An inquest jury at Surrey Coroner’s Court has returned critical narrative conclusions following a three-week inquiry into the death of Matthew Russell. Tragically, Mr. Russell hanged himself at HMP High Down on 5 April 2015.
Mr. Russell had been found with possible ligatures on at least five previous occasions. Nevertheless, his observations levels were set at the same level at each of his eight Assessment, Care in Custody & Teamwork (ACCT) case reviews regardless of the level of risk recorded in the ACCT.
The jury recorded a conclusion of suicide and a damning narrative conclusion finding “multiple failures” in the way in which Mr. Russell’s ACCT plan was managed. They also made critical findings about the standard of care provided by both the InReach and Primary Healthcare teams which they said “contributed to an overall failure to adequately support Matthew’s needs”. The evidence disclosed an acute lack of training of prison officers on ACCT procedures and, in particular, on how to properly assess risk of harm.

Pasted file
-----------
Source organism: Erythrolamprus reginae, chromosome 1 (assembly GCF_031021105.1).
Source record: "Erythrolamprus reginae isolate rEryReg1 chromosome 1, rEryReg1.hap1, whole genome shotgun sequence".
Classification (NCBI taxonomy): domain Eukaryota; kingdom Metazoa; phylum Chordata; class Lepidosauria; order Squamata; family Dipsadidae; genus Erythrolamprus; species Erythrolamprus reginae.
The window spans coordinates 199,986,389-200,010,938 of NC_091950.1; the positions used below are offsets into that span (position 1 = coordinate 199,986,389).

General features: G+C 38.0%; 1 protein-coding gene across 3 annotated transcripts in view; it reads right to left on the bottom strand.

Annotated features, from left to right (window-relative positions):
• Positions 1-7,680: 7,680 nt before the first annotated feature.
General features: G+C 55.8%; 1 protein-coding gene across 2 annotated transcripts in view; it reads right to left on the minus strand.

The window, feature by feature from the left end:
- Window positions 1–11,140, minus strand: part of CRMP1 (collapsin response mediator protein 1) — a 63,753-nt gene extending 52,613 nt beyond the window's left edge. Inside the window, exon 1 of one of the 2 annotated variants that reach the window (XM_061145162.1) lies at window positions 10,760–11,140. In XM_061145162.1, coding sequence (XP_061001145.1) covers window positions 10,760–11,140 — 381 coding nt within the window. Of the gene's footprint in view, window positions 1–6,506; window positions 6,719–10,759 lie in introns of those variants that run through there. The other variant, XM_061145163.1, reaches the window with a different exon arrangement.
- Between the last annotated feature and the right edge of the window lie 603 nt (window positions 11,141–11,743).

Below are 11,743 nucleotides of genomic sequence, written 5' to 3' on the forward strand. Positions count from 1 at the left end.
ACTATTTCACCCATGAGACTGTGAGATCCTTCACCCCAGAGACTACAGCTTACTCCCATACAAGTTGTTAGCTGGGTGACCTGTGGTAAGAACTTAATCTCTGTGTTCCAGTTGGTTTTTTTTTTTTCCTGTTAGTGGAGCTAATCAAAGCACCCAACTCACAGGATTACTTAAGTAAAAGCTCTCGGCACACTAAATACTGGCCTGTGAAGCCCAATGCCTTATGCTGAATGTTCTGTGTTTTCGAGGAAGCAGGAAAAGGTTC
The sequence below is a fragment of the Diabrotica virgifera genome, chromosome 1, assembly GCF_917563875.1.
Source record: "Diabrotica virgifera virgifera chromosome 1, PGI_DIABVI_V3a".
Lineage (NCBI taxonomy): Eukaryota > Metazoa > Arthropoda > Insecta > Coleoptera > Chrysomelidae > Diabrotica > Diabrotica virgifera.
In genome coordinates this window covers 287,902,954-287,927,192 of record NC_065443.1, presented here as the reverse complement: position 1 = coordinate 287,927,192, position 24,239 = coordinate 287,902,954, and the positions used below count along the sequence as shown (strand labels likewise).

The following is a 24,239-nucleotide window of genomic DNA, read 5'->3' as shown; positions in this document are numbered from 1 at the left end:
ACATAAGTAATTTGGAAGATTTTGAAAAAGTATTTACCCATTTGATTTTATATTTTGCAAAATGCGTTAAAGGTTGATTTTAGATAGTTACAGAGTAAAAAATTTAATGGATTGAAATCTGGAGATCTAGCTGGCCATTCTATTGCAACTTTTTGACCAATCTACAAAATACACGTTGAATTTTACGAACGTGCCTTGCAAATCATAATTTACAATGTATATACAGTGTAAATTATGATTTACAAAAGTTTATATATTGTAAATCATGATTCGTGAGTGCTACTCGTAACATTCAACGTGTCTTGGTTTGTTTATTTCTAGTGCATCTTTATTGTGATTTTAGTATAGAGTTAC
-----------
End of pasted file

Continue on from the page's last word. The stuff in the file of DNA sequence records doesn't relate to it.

HM Senior Coroner Mr. Travers announced his intention to make a Regulation 28 report to prevent future deaths (PFD) to the Governor of HMP High Down, the Secretary of State for Justice, Central and North West London NHS Trust (providing current InReach care) and ACHOR (providers of GP services). The report will focus on the provision and requirement for staff to undertake both induction and ongoing ACCT training and various other matters.